There was a “We want Yuvi and Bhajji in the team” placard. I am sure they meant a dance team.

The worst part about this crowd was how much it wanted, begged and prayed for Murali Vijay, Ravichandran Ashwin, Bhuvneshwar Kumar, Ishant Sharma and Pragyan Ojha to get out. It led me to conclude that India does not deserve to host a game at Mohali and assume it will get home advantage from the crowd support here. Crowd support? Both of those mean nothing at Mohali. It was just so bad out there.

The fickle crowd was all so very “I Heart Bhuvi” as soon as David Warner got out first over, though.

He left

The day’s play of cricket was nice. I was blamed for bringing ill luck to the ground and felling all Indian wickets, though. But, hey! India won. Regardless, I have a lot of points to jabber about this stadium experience.

First of all, the Chandigarh public alone cannot be blamed for poor attendance. PCA/Mohali is responsible for half of this nuisance. Public can buy tickets only if the association sells tickets. They sold tickets to just one stand (which was not even the cheapest priced stand). And those tickets were season tickets, being sold on 4th day. I felt ashamed to be in a stadium where the ground was jam packed for about a 60 degree big chunk of a pie chart and nearly empty everywhere else. It must have looked disgusting on television, if they cared to show that difference at all.

Check out how differently two different stands were occupied. Tickets were sold on day-4 ONLY to the stand on the right. (that too season tickets)

Check out how differently two different stands were occupied. Tickets were sold on day-4 ONLY to the stand on the right. (that too season tickets)

Why can they not sell daily tickets? All those tickets that were not sold are lying waste in some corner of the PCA office, anyway. Sell them, get the public inside. There was no cohesion in the crowd. There were no returning fans. We were all first timers who chanced upon a test match at Mohali. If they let the fans choose from a variety of tickets, a big number of tickets, more parts of the stadium would have filled. It did not happen. It seemed silly.

I liked how the security checks were neat at the entrance of the stadium. But, it was very disgusting to see more policemen than fans in the 0.5 km radius outside the stadium before gates opened. And most of them couldn’t direct the public to ticket counters.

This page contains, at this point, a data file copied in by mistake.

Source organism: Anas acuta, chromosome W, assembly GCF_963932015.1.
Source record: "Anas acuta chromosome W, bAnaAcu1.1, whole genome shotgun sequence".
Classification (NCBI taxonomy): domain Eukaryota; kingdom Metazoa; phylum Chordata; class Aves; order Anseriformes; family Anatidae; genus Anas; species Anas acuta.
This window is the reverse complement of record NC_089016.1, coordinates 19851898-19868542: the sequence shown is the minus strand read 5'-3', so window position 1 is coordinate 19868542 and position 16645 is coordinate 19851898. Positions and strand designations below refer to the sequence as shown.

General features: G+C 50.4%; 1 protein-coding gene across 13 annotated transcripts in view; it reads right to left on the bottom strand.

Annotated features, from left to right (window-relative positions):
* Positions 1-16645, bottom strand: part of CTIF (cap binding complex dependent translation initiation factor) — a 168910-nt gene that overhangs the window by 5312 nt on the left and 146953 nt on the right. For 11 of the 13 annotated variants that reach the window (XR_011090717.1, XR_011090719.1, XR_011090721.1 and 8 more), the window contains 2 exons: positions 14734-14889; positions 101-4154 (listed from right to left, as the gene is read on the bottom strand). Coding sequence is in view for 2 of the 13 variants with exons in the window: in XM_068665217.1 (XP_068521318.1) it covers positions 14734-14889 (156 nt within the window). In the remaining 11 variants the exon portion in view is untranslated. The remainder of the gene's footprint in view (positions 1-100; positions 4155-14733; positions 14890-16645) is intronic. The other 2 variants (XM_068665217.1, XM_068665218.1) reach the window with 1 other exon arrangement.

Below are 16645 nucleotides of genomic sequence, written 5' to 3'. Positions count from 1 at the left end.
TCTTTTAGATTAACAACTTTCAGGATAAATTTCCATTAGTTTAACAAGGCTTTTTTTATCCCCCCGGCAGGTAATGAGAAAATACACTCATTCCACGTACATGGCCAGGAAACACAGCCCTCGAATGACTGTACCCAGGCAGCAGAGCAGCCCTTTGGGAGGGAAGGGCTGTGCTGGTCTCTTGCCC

If, say, someone came to Mohali, and say all this foolish ticketing and policing during a test match in the year 2004, he wouldn’t be interested in visiting the ground in 2005. His friends won’t attend it either. 8 years hence, half the cricket fans in Chandigarh won’t. The other half doesn’t care about test cricket, anyway. The association has not given importance to the fans here as far as the ticketing goes (I have only one instance to talk about, though). And, other factors affecting fan-fare can be debated only if we have enough bums on seats inside the stadium.

Before I end, also have a recommendation for the PCA. I see that PCA doesn’t  want to let in the crowd, and most of the junta doesn’t want to come in anyway. So, why not pull down some of the stands on the square and convert that into grass lawn banks? You can have limited ticket entry to the lawn banks. Price it at whatever you wish, only a few are going to turn up anyway. So, let them have a nice time there. Like the ones in South Africa or New Zealand. It will be beautiful. It will also be a testimony to Chandigarh’s greenery, too.

Honestly speaking, it will take me some convincing to attend another game at Mohali. Well played, PCA. You win.

– Bagrat

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Deserving the Asia Cup

It was a deserving day of cricket. But only Bangladesh deserved to win the finals. Even before players could wake up. Everybody in the world was sure that Bangladesh will win the Asia Cup, because, well, they deserved it, making the whole point of playing the game an utter waste of time. But ah well, some ICC Rule number 137897.124.124.124.623.5.32.5.2 section a. said that it deserves to be played.

So, if Holy Fans of The Holy Game were to have it, the Holy Finals would…errr…should have panned out, deserving-ly, like this –

Toss – The match referee flips the coin, Misbah calls “heads”, and the referee catches the coin, puts it in the pocket and shrugs to Misbah, “Hey, Bangladesh deserves to win the toss, mate.”

So, Bangladesh wins the toss and they opt to bowl. They deserve to.

Hafeez and Jamshed walk out to open, and Athar Ali Khan already has uttered “My Word” 47 times. That’s alright. He deserves to do that.

Mashrafe Mortaza will open the bowling for Bangladesh. Wonderful bowler. Destroys India, does nothing more than that. Has more injuries than wickets. And Bangladeshi crowd goes berserk when he gets dropped for non-performance or even injury. That candidate always deserves a spot in the team.

So, here he comes, bustling like a train, and it’s a wide to start the innings. Wide down the leg side, and Mushfiq had to jump like a toad to pouch that one. But don’t worry, the umpire doesn’t signal a wide. Mashrafe has been through a lot. He deserves a good first ball.

A few overs go by, in which the other fast bowler, whose name I don’t remember now, and as I deserve for that, I get flak for forgetting, gets two wickets. One because the umpire gave an lbw when the ball seemed away and comfortably went  to the keeper’s hands. But, well, that ball deserved an LBW to its credit. And the other wicket was because Hafeez thought the bowler should deserve another wicket for being a fast bowler on the Bangladeshi cricket team. So, he shoulders arms and lets the ball come and hit his stumps. Bangladeshi Polka Dots dressed fans are ecstatic. Hafeez tells them that they deserve to be happy, just like Sacramento Kings’ fans must be.